Our Perspectives

On the road to Sendai, UNDP draws on 10 years of experience


DRR training in KazakhstanWith UNDP support, first aid and emergency response trainings are part of Kazakhstan's comprehensive disaster risk reduction and management strategy. Photo: UNDP in Kazakhstan

Over the last 8-months I attended negotiations to agree on a successor to the Hyogo Framework for Action a 10-year plan to make the world safer from disasters. The clear message I've taken from this is that it’s time to shift attention away from rhetoric and advocacy, and towards concrete, country-level action.

Making this happen means accepting the fact that disaster risk reduction (DRR) is one and the same as development. And doing risk reduction right means doing development right. Put simply – we might not stop the storm, but we can stop the storm from destroying lives and livelihoods if we build the right houses, in the right places, with the right materials.

We are well aware of this fact at UNDP, and have used to it guide our efforts.  Over the last 10 years we’ve been in the trenches with our country level partners and have done everything from passing laws to improving building codes. What we’ve learned in the process is that everything is connected:  law, training, building, it’s all one long thread of risk-informed development.

Our new infographic report highlights this and the numbers speak for themselves: We invested at least US$1.7 billion—as much as US$200 a year—to support more than 150 countries and communities to deliver on risk reduction in every imaginable context. We are, as you can see, committed.

Here are a few of the takeaways and highlights from the report:

  • The Large and Small: Our community-based preparedness and early-warning efforts in India reached 300 million people, while earthquake recovery in Tajikistan helped a few hundred affected families. We were there nonetheless, regardless of the magnitude or public attention;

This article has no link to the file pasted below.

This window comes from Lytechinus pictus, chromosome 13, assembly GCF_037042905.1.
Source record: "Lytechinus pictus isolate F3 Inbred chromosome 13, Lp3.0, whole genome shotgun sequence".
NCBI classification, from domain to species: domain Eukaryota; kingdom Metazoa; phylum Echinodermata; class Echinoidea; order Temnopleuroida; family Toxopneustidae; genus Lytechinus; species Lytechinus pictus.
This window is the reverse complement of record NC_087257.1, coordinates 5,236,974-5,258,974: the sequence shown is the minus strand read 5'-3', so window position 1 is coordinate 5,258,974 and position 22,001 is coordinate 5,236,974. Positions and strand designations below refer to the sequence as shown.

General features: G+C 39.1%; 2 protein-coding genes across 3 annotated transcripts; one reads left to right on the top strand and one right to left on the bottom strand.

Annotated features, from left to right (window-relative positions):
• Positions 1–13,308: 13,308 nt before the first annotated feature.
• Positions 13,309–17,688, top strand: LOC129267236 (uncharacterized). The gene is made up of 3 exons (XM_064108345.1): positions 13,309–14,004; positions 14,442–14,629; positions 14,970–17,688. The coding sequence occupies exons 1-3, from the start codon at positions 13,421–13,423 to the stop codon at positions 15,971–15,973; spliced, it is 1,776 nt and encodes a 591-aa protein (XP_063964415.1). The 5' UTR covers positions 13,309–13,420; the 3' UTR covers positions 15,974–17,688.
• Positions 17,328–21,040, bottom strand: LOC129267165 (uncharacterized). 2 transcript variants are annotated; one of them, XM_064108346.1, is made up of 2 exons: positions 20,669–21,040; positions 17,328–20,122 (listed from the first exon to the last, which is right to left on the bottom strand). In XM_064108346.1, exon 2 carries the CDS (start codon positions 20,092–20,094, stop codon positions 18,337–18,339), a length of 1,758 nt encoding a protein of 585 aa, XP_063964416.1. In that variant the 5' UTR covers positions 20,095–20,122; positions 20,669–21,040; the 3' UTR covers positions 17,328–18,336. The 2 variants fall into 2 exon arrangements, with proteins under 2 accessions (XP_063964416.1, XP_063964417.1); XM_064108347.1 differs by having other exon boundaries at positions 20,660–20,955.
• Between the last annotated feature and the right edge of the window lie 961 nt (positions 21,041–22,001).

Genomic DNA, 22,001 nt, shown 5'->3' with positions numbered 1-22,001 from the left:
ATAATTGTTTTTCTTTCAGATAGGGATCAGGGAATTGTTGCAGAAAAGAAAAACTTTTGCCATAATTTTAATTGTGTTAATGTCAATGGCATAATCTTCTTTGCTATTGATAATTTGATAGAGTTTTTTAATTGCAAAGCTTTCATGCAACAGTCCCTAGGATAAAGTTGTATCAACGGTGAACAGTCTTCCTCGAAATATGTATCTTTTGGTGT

• Innovation: With our support, Armenia, Georgia, Indonesia, Kyrgyzstan, FYR Macedonia and Moldova are all investing in smartphone technology to reduce disaster risks. This includes apps that let people track disasters;
  • Long-term Sustained Engagement: We are present in 177 countries and territories, in many of them for more than decades – we know the people, the history, the culture and, overall, the context. This knowledge and experience is irreplaceable;
  • The Importance of Legislation: While any initiative to reduce risk is a positive step, countries that build the institutional frameworks and capacities to lead DRR are the ones that make the biggest, deepest and most profound impact. We see this in Armenia, Honduras, Mozambique and Papua New Guinea, amongst others.
  • Recovery as a catalyst: While tragic, recovering from a disaster can be a jumping-off point for long-term risk reduction – and the evidence of this is seen in Ecuador, Djibouti and Serbia, to name but a few.

More food for thought is to be found throughout the report: long-term partnerships; building national capacity; and, above all else, a focus on risk-informed, sustainable development.

We are ready to answer the call of the new framework for DRR, and are prepared to play our part in supporting countries and communities as they implement the new framework for a truly sustainable future.

Disaster risk management Disaster risk reduction Climate change Climate change and disaster risk reduction Environment

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